The fourth point is the one I agree with the most but again we are not talking about guys that come up and get plugged into 1st line or top pairing duty. These are the role players that grind away on the fourth line against other fourth lines. They make mistakes but mistakes made against the other team’s fourth line are just a likely to result in a shot that misses the net or hits the goalie in the chest as it it is to cost a goal. That’s why all those guys are on the fourth line or defending against fourth line forwards – no offence.

    For me the reason those 75 down in the AHL aren’t the 75 in the NHL is more about opportunity. There was a spot and they were the next man up when it happened.

    Knocking that guy out of that spot once he’s held it for some time is a little like a challenger to a champion in boxing. You don’t get the belt if you show to be equal of marginally better. You need to be clearly superior to the incumbent because the coach will always go with the known quantity if the decision is close.

  10. kelvjn says:

    Woogie63,

    Except the next problem becomes finding a bunch of opponents to fly or ride to Edmonton to play with the baby oilers. It takes two to dance and a few more to have a league.

  11. BornInAGretzkyJersey says:

    Kinger_Oil.redux,

    defmn,

    Couldn’t agree more. I was going to post something eerily similar on each and every point but you got there first and likely said it better with your reply.

    Those bottom/top 75 guys in either league are basically someone’s pet project either getting their chance, or waiting for one. That’s why there’s not much of a drop-off to speak of amongst them. Many of the ones who never get their chance are what LT refers to as the orphans who span one GM’s regime to the next. They often get punted in favour of the new guy’s guy. Which is why LT is so often rightly worried about players like Benson, KY, Bear, Jones etc when New Holland came to town. For those players, their time isn’t just now, it’s now or never (at least as far as with the Oilers is concerned).

  12. defmn says:

    BornInAGretzkyJersey:
    Something that’s often acknowledged here is that we have a stark lack of forwards on the farm.

    What I don’t see discussed as often is what strategy should be employed when drafting?

    Is it skill, skill, skill?A 200 ft game, chasing the Kopitars and Bergerons of the world?Surely, no more coke machines as that was a failed experiment.

    I remember hearing about the DET approach to drafting being that you use your top picks on quality prospects who are unlikely to wash out, and swing for the fences with your late round selections on high skill and potential.Makes sense when you’re drafting so late, so often.If you look at most of their star players during Holland’s tenure, they come from mid to late round picks.The higher picks tended to be either quality defensemen or bottom-six types with skill.Kind of an inverse approach/result to how the Oil have been drafting.And more successful.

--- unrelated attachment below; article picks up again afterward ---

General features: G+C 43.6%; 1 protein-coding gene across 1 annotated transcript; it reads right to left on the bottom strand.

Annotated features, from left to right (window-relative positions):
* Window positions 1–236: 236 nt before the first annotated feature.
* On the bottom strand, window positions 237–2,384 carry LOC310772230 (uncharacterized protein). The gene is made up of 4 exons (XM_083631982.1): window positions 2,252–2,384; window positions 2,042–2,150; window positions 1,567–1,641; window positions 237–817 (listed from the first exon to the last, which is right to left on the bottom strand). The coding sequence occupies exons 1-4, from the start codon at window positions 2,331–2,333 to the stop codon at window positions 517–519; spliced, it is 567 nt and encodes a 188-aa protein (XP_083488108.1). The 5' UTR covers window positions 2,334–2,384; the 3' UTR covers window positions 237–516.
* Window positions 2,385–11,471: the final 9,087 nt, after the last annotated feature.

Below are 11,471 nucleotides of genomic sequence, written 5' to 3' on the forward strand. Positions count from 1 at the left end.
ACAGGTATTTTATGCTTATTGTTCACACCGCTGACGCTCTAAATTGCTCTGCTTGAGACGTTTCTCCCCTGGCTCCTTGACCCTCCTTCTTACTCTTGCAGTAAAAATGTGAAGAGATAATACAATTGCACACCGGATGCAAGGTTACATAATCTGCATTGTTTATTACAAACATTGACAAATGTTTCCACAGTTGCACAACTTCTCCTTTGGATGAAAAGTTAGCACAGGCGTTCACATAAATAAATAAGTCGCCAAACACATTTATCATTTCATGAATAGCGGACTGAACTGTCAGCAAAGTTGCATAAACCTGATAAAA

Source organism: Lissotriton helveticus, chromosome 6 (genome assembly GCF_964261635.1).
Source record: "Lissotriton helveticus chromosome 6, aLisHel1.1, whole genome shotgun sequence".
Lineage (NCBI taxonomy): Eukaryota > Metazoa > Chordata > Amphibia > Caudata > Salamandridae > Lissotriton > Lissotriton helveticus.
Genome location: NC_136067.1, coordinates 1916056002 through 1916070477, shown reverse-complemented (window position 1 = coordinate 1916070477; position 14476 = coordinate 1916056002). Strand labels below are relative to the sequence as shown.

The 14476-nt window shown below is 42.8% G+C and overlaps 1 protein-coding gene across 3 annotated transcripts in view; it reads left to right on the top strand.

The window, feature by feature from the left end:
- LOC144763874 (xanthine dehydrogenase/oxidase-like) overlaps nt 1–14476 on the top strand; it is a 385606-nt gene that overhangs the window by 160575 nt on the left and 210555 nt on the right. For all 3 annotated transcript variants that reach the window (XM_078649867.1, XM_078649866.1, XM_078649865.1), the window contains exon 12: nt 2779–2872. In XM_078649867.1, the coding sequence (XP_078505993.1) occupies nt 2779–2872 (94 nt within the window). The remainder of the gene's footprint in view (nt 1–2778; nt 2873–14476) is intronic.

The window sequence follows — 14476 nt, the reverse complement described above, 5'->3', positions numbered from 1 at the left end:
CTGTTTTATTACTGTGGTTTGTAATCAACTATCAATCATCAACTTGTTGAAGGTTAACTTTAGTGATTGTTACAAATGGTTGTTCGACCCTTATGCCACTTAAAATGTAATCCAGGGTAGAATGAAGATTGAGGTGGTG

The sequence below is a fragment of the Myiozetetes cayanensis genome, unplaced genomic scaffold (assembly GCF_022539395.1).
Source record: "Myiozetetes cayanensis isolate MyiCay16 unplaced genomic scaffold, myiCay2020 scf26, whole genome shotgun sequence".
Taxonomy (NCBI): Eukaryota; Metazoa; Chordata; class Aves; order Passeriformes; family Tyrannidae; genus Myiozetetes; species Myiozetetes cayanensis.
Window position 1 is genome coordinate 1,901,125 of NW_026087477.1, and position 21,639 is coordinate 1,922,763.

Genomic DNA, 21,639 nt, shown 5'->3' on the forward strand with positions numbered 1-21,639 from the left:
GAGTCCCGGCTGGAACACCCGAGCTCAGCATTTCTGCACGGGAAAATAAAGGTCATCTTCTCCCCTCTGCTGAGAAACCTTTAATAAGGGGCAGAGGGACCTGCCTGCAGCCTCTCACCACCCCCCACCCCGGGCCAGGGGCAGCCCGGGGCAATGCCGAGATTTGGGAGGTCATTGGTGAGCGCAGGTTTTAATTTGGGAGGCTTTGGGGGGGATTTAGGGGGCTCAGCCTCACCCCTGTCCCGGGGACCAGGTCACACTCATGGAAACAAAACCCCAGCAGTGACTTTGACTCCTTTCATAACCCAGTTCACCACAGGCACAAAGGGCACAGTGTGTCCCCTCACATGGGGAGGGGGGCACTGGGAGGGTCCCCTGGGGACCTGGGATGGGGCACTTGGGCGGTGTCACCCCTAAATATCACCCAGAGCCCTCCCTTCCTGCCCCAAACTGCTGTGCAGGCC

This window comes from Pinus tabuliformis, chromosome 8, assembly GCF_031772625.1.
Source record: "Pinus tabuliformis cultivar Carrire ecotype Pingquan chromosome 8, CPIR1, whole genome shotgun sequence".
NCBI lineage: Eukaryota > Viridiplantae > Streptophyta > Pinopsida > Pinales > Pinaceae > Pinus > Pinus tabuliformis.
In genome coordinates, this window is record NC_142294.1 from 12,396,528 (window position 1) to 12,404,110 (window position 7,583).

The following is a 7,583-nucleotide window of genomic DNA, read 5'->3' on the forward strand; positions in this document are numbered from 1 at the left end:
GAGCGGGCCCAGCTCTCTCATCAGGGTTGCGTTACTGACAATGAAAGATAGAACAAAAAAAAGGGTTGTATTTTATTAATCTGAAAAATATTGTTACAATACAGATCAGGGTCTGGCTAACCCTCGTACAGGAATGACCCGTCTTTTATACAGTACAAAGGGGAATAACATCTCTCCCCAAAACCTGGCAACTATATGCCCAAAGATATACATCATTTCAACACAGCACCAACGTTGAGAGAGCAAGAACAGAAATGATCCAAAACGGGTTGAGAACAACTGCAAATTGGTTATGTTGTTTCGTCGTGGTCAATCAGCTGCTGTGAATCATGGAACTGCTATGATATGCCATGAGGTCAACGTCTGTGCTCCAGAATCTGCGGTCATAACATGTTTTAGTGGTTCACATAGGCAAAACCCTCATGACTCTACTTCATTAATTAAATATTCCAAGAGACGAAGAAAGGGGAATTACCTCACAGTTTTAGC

A lot of good questions in this post.

    I seem to remember a story or post from somewhere that addressed how a lot of second rounders turned out to be more successful than late first rounders drafted. The speculation – no idea if it is true – was that GM’s were still trying to find that high end offensive guy with their first pick even into the 20 and up pick but by the second round were content to look at two way kind of players. Two way kind of players, of course, have more job opening to apply for since they can slot up and down while offence first players live or die on the top two lines on most teams and maybe most drafts only produce 10-12 top end players.

    One of the questions that I have – also unanswered in my mind – is how much has first round drafting strategy changed since the cap was introduced and trades became so much more difficult to make.

    It seems to me that BPA has become tempered at least somewhat towards ‘BPA for our team looking at our current roster and projecting a year or two down the road’.

    A team used to be able to bring the young guy up when he was ready and trade the vet for the young guy in the position they needed to fill but that doesn’t seem as easy as it once was. I think teams are selecting for need within a context of similar ability.

    And that is actually how I saw the Broberg pick. I think Holland figured the team had so many holes that it was 4 years from contending and so started from the back end like every successful franchise has done since forever.

    Bear, Yamomoto and Jones surprised him.

  13. Harpers Hair says:

    kelvjn:
    Woogie63,

    Except the next problem becomes finding a bunch of opponents to fly or ride to Edmonton to play with the baby oilers. It takes two to dance and a few more to have a league.

    A western Canadian division could solve some of these issues.

    Vancouver is already considering moving the Comets to Abbotsford, the Moose already play in Winnipeg so, if the Oilers and Flames brought their AHL teams in house, it would go a long way to move this along.

    Of course that would require a re-alignment but now might be the best time to look at that since it would mean far less travel across international borders.

  14. JJS says:

    I believe there is a conflict with the Oil Kings

    Woogie63:
    The Oilers should move the AHL Team to to Edmonton to play at Rogers.

    Young player (Jesse) would not have to move 3000 km to a new city/apartment as they grow into being pros,Older Vets (Malone) does not have to live apart from his wife and child as he is called to the NHL to be the 13th forward.